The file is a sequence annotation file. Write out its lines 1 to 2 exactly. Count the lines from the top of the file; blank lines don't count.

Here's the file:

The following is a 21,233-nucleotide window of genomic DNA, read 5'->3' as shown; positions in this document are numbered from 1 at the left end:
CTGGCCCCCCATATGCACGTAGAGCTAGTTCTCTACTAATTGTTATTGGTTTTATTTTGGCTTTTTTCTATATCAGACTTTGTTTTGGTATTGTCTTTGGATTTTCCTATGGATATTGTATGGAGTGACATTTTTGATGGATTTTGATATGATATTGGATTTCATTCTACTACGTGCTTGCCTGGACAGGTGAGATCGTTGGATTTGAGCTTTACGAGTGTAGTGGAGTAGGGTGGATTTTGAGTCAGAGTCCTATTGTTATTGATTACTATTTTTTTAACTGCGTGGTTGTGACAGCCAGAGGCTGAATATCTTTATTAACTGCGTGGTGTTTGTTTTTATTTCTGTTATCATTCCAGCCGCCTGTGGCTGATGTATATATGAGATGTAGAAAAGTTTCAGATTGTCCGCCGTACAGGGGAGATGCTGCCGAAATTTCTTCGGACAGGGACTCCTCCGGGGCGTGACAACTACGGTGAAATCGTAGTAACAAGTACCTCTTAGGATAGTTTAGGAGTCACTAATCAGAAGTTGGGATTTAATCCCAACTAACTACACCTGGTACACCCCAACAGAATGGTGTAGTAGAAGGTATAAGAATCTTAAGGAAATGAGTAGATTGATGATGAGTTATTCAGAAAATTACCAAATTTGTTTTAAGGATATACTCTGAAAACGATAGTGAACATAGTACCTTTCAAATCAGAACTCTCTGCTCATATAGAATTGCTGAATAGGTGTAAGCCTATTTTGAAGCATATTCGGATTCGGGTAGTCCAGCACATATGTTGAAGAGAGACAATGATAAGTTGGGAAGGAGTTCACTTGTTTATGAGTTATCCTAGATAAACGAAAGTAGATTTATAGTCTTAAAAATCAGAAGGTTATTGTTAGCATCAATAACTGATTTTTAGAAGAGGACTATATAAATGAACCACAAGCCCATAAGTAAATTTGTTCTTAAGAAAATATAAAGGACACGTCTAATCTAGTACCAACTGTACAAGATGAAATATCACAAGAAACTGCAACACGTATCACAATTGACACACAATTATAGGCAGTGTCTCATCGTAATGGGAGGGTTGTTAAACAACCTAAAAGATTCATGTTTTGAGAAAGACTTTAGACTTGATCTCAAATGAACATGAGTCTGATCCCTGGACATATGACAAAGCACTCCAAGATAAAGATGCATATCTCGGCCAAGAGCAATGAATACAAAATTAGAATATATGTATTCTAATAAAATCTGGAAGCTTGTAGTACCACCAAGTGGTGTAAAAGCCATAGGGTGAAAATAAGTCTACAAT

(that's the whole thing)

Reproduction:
The following is a 21,233-nucleotide window of genomic DNA, read 5'->3' as shown; positions in this document are numbered from 1 at the left end:
CTGGCCCCCCATATGCACGTAGAGCTAGTTCTCTACTAATTGTTATTGGTTTTATTTTGGCTTTTTTCTATATCAGACTTTGTTTTGGTATTGTCTTTGGATTTTCCTATGGATATTGTATGGAGTGACATTTTTGATGGATTTTGATATGATATTGGATTTCATTCTACTACGTGCTTGCCTGGACAGGTGAGATCGTTGGATTTGAGCTTTACGAGTGTAGTGGAGTAGGGTGGATTTTGAGTCAGAGTCCTATTGTTATTGATTACTATTTTTTTAACTGCGTGGTTGTGACAGCCAGAGGCTGAATATCTTTATTAACTGCGTGGTGTTTGTTTTTATTTCTGTTATCATTCCAGCCGCCTGTGGCTGATGTATATATGAGATGTAGAAAAGTTTCAGATTGTCCGCCGTACAGGGGAGATGCTGCCGAAATTTCTTCGGACAGGGACTCCTCCGGGGCGTGACAACTACGGTGAAATCGTAGTAACAAGTACCTCTTAGGATAGTTTAGGAGTCACTAATCAGAAGTTGGGATTTAATCCCAACTAACTACACCTGGTACACCCCAACAGAATGGTGTAGTAGAAGGTATAAGAATCTTAAGGAAATGAGTAGATTGATGATGAGTTATTCAGAAAATTACCAAATTTGTTTTAAGGATATACTCTGAAAACGATAGTGAACATAGTACCTTTCAAATCAGAACTCTCTGCTCATATAGAATTGCTGAATAGGTGTAAGCCTATTTTGAAGCATATTCGGATTCGGGTAGTCCAGCACATATGTTGAAGAGAGACAATGATAAGTTGGGAAGGAGTTCACTTGTTTATGAGTTATCCTAGATAAACGAAAGTAGATTTATAGTCTTAAAAATCAGAAGGTTATTGTTAGCATCAATAACTGATTTTTAGAAGAGGACTATATAAATGAACCACAAGCCCATAAGTAAATTTGTTCTTAAGAAAATATAAAGGACACGTCTAATCTAGTACCAACTGTACAAGATGAAATATCACAAGAAACTGCAACACGTATCACAATTGACACACAATTATAGGCAGTGTCTCATCGTAATGGGAGGGTTGTTAAACAACCTAAAAGATTCATGTTTTGAGAAAGACTTTAGACTTGATCTCAAATGAACATGAGTCTGATCCCTGGACATATGACAAAGCACTCCAAGATAAAGATGCATATCTCGGCCAAGAGCAATGAATACAAAATTAGAATATATGTATTCTAATAAAATCTGGAAGCTTGTAGTACCACCAAGTGGTGTAAAAGCCATAGGGTGAAAATAAGTCTACAAT